Back in the early 1990s, I took a class entitled “The American novel since 1945” taught by Brooks Landon at the University of Iowa. Many of the books on the reading list were my first forays into the work of authors I’m still following today. Here are three new novels by authors I first encountered back in class.
Generosity, the new novel by Richard Powers, is about euphoria. I have to admit that reading Powers’s work nearly always makes me feel euphoric. The National Book Award winner’s latest effort is no exception.
No one writes better novels about the intersection of rational science with far messier human nature. This is tricky territory that could result in fiction that is hokey, or alarmist, or opaque, or all of the above and more. Powers, however, delivers fiction that manages to be erudite, human, and for this reader, thrilling.
Generosity features Thassa Amzwar, a young woman from Algeria who seems to be blessed with an unusually elevated quotient of happiness. From the moment she enters Russell Stone’s writing course at a Chicago college, her irrepressible spirit affects everyone around her.
Powers convincingly tugs at the interconnected threads of the world wide web that bring Thassa to the attention of Thomas Kurton, a man wholly convinced that mankind is on the cusp of eliminating the biological causes of not only disease, but of unhappiness. Once Thassa agrees to meet Kurton, a maelstrom of scientific and ethical debate is unleashed in the most public of forums, and no character is left unmarked.
Powers has an uncanny ability to explore questions of science and philosophy within the framework of narrative fiction. His characters discuss the weightiest of issues and the most complex of scientific theories, and yet the dialogue never seems stilted or false. Generosity, like many a previous Powers novel, reads like the author is not only the smartest guy in the room, but also the most compassionate.
At least one critic believes Don Delillo is pushing the boundaries of what constitutes a plot. “What is the slowest speed at which a plot can move before it stops moving all together,” asks Sam Anderson in New York magazine, “thereby ceasing to function as a plot?”
It’s true that the action is limited in Omega Point, but the events of the novel are fraught with import.
Jim Finley wants to make an unusual film. It will feature one man, Richard Elster, facing a scarred wall and speaking of his experiences as an unorthodox war advisor. Together in a remote house in the California desert, freed from the hurried rhythms of their usual environments, the two men engage in abstract conversation while Finley endeavors to convince Elster to make the film.
The cadence of their sojourn changes when Elster’s daughter arrives. She changes the dynamics in ways both predictable and unexpected. Her absence changes things again.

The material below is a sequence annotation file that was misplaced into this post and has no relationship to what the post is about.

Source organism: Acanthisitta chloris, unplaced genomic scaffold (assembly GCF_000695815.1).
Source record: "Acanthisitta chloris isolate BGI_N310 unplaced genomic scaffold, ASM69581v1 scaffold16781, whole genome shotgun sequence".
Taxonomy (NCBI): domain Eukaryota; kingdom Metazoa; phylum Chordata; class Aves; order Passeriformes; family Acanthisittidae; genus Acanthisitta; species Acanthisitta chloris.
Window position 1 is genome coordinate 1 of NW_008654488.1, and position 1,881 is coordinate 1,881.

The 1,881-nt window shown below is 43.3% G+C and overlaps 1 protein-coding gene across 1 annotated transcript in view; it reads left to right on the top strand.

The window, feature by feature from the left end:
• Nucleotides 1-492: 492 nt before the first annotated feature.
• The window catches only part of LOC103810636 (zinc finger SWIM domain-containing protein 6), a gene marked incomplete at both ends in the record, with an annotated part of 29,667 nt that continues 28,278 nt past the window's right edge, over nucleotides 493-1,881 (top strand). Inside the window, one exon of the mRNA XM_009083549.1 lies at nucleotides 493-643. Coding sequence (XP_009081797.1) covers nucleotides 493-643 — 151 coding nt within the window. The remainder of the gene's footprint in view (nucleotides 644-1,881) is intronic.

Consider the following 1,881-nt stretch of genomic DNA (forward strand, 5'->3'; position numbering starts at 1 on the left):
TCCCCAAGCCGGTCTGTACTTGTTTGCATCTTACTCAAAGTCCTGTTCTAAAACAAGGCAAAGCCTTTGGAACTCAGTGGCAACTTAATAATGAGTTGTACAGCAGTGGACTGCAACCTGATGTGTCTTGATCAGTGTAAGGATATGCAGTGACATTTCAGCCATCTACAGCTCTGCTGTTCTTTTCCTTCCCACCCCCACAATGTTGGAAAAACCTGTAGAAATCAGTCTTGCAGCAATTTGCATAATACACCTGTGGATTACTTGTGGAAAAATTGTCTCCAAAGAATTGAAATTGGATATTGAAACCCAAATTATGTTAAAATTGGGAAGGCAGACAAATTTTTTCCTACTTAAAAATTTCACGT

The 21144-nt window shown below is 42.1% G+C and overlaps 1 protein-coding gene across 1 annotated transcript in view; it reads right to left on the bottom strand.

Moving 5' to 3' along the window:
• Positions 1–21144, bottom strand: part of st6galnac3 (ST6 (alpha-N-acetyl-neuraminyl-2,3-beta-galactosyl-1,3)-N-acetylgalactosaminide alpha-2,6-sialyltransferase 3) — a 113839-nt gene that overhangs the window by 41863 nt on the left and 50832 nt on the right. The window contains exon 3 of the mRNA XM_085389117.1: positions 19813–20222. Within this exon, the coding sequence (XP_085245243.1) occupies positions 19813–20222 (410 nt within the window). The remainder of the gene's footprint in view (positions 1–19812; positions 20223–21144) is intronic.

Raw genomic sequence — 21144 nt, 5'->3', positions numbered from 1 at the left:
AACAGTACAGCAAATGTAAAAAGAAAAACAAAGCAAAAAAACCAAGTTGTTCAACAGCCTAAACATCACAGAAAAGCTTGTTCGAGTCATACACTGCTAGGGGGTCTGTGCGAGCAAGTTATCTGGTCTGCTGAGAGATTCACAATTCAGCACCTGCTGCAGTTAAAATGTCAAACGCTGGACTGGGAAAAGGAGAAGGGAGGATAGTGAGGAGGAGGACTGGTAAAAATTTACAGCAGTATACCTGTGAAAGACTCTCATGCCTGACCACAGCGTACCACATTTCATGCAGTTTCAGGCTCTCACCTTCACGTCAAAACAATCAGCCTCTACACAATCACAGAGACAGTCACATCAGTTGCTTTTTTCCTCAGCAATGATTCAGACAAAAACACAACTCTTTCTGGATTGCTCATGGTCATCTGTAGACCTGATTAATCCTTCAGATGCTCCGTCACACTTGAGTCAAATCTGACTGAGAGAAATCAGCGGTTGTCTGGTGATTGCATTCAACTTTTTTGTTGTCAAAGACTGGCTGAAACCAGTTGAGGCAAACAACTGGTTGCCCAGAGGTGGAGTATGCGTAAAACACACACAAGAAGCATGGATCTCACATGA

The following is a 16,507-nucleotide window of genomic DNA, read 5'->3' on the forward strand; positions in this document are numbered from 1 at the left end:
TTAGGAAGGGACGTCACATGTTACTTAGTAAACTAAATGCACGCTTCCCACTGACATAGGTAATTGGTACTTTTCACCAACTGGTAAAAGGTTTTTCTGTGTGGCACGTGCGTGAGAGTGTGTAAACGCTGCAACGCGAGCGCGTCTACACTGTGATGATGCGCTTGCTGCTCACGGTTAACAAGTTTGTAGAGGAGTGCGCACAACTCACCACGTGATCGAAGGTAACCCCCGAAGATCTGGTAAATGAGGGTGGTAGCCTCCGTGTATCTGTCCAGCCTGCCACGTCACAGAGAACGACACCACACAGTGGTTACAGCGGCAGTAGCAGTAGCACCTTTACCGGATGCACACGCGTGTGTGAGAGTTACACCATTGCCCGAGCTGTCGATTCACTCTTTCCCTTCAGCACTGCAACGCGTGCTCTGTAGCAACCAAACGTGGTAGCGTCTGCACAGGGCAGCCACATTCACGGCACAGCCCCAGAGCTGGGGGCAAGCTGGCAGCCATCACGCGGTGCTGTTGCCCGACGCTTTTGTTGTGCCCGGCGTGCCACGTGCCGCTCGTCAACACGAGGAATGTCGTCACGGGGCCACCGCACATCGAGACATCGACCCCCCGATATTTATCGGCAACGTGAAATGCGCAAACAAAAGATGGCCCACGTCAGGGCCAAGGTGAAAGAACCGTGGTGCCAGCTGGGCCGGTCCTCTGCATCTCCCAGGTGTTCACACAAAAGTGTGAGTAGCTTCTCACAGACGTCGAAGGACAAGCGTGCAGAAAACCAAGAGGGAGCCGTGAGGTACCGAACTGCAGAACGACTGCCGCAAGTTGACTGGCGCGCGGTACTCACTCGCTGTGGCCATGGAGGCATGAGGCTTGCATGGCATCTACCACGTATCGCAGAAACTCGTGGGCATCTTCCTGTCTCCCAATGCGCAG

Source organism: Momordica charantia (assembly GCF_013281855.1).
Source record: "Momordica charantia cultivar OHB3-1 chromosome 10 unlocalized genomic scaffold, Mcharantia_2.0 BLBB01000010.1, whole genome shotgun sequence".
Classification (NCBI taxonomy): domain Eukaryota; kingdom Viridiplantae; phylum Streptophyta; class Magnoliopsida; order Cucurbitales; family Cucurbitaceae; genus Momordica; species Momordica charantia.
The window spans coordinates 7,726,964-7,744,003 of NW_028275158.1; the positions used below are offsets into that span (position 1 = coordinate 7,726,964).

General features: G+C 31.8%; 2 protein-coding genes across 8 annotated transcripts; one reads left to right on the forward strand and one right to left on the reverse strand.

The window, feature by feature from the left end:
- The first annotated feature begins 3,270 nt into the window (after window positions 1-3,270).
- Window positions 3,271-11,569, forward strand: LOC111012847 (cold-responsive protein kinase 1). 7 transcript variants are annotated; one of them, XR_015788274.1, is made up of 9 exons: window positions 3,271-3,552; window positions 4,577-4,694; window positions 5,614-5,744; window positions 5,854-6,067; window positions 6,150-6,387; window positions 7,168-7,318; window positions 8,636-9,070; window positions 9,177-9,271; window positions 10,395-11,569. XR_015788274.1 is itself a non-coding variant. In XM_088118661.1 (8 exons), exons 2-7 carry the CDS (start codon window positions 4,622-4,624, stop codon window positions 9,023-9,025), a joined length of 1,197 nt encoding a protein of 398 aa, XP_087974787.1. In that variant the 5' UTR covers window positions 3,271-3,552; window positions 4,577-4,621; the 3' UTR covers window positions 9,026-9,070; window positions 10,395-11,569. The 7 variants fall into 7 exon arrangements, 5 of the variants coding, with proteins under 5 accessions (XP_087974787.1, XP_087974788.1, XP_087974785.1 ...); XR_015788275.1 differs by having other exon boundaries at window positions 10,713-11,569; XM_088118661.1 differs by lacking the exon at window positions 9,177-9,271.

Omega Point explores the ways in which concerns of global and personal importance combine to shape an individual. Delillo’s devastatingly beautiful prose packs layers of meaning into this quite brief book, producing the sort of existential dread for which the author is known.
The novel is framed by scenes set at the Museum of Modern Art in New York during a screening of “24 Hour Psycho,” an exhibition of Hitchcock’s film slowed so that a full viewing takes a full day. As he has demonstrated in other novels, Delillo is exceptionally good at describing the experience and the potential meanings of watching filmed moments, just as he is a master of unpacking the varied meanings of language. His impressive gifts in both areas are on full display in Omega Point.
Up through about the halfway point of Generation A, I was prepared to declare that Douglas Coupland has found his mojo again. By the end of the novel, I was less sure.
I am a big fan of Coupland’s first four fictional forays (Generation X, Shampoo Planet, Life After God, and Microserfs). The next couple of efforts (Girlfriend in a Coma and Miss Wyoming) didn’t really do much for me (even after I spent a very odd day driving Coupland around Iowa City prior to a reading in support of the latter). I haven’t read three of the last five novels, and I actively disliked the two I did read (Hey Nostradamus! and JPod).
Coupland’s title for the new book comes from a 1994 speech by Kurt Vonnegut in which Vonnegut rejected the “Generation X” label Coupland’s debut had made part of common parlance. In its place, Vonnegut suggested “Generation A,” arguing that the next generation was at the cusp of “astonishing triumphs and failures [just] as Adam and Eve were so long ago.”
Generation A is strong out of the gate. It stars five young people from around the world (including Oskaloosa, Iowa) who are each stung by a bee—which in the near-future of the novel are thought to be extinct. Each character relates his or her own story in alternating chapters and Coupland has created a distinct, likable narrative voice for each. The story rips along as scientists isolate the protagonists in an effort to discover why the bees chose to sting them. There’s a fair amount of social commentary built winningly into the narrative.
In the book’s latter half, the group is brought together and asked to tell each other stories. Coupland is up to a couple of things here, as he explores the nature and importance of storytelling while also offering up a plot framework that calls Vonnegut (or at least Kilgore Trout) to mind. The pace of the book slows down, however, and the book is less engaging. Nevertheless, it’s my favorite Coupland effort since 1995’s Microserfs.